railroad ties for raised bed?greenspun.com : LUSENET : Countryside : One Thread
Just wondering if I an you use railroad ties for a raised garden bed, or is the oil on them toxic?.
-- A. Christian (email@example.com), February 01, 2000
From what I've read in OG, Creosote treated RR ties should not be used for edibles. Sue
-- Sue Landress (Sulandherb@aol.com), February 01, 2000.
A. Christian You can use rairaod ties for flower beds but please do not use them for anything edible. the creosote will leach out into the soil and the plants will take it in through the root system. this will bring some very undesirable chemicals into the food you eat. Organic Gardening has done extensive reseach into this. This also applies to treated lumber. karen
-- KAREN MAUK (DAIRYGOATMAMA@AOL.COM), February 01, 2000.
Just to make you think--creosote is obtained by the distillation of wood tar and is used as a preservative and antiseptic. So says my dictionary. Now if it is used as an antiseptic can it be all bad? Especially when filtered down and dilluted through the tissue of living plants. I'm not pro or con on the subject, just giving you something to think about.
-- greenbeanman (firstname.lastname@example.org), February 01, 2000.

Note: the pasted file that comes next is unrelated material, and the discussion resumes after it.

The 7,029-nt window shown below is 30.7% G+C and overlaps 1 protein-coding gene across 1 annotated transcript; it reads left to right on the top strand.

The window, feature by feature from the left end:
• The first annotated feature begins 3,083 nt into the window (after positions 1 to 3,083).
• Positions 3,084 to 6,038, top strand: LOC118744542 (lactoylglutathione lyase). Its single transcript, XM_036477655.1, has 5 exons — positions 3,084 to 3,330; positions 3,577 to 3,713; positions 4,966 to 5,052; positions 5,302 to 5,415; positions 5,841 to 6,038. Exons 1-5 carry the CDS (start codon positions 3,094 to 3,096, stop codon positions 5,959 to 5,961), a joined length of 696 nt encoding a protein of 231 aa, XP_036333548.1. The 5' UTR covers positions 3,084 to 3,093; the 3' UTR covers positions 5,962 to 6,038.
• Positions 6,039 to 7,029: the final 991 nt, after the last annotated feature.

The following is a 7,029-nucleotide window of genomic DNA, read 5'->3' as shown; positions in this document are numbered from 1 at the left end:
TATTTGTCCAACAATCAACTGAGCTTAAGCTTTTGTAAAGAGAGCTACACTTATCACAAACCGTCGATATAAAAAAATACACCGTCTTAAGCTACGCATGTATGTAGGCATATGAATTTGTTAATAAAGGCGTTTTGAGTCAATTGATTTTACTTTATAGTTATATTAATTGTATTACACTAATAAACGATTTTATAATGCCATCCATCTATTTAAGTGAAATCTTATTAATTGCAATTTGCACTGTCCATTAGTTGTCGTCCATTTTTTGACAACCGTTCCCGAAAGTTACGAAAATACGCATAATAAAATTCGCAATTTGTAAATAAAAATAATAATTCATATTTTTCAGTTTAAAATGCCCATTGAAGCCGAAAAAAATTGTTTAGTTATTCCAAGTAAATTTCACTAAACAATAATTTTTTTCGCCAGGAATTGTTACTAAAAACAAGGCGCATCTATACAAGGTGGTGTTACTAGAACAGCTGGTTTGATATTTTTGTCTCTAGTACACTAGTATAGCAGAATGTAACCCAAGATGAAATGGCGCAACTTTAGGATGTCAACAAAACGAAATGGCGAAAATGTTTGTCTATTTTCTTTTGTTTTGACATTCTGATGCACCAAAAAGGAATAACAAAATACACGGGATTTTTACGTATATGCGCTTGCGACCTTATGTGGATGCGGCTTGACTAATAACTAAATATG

I've made raised beds with 3"thick concrete with 3/8" rebar. Two feet tall, four foot wide, eight feet long. Cheap,fairly easy, non toxic, and lasts a lifetime.
Materials for one raised bed this size (not counting form boards, which are reuseable) cost about $25. Mine cost less, as one of the eight foot lengths is not necessary, as I built the raised beds on a slope, and by terracing the slope, the vertical cuts became one long side for each raised bed.
Form boards (I used 1/2" wafer board at $6 each, work out to $18 if you do all four sides, but like I said, you can reuse the form boards.
The two foot height gives a very good growing medium. I have very very poor "soil" here. All my garden soil has to be imported. I get good drainage characteristics with the raised bed which would be impossible in my native "soil". Plus, I don't have to bend over so much to work the garden. I can even sit on the edge of the raised bed, if I'm doing a bunch of weeding (I have chronic low back pain).
If you don't understand my construction techniques, you should check out a book on concrete construction at your local library, or on the internet. Or maybe you can do a work trade with someone who knows how to form up short walls, and mix concrete.
-- jumpoff joe (email@example.com), February 01, 2000.
I don't use them. There seems to be a lot of evidence against them. If they are real railroad ties, they are NASTY. Garden center "railroad" ties aren't as bad, but I don't use them either. If you need to cut or drill them, they are a health hazard, plus you've got the sawdust to deal with. Any machining done on them will be hard on blades and drills, etc. Real railroad ties will have gravel in them. Plus on a hot day, they will SMELL and be STICKY. Makes gardening around them very unenjoyable.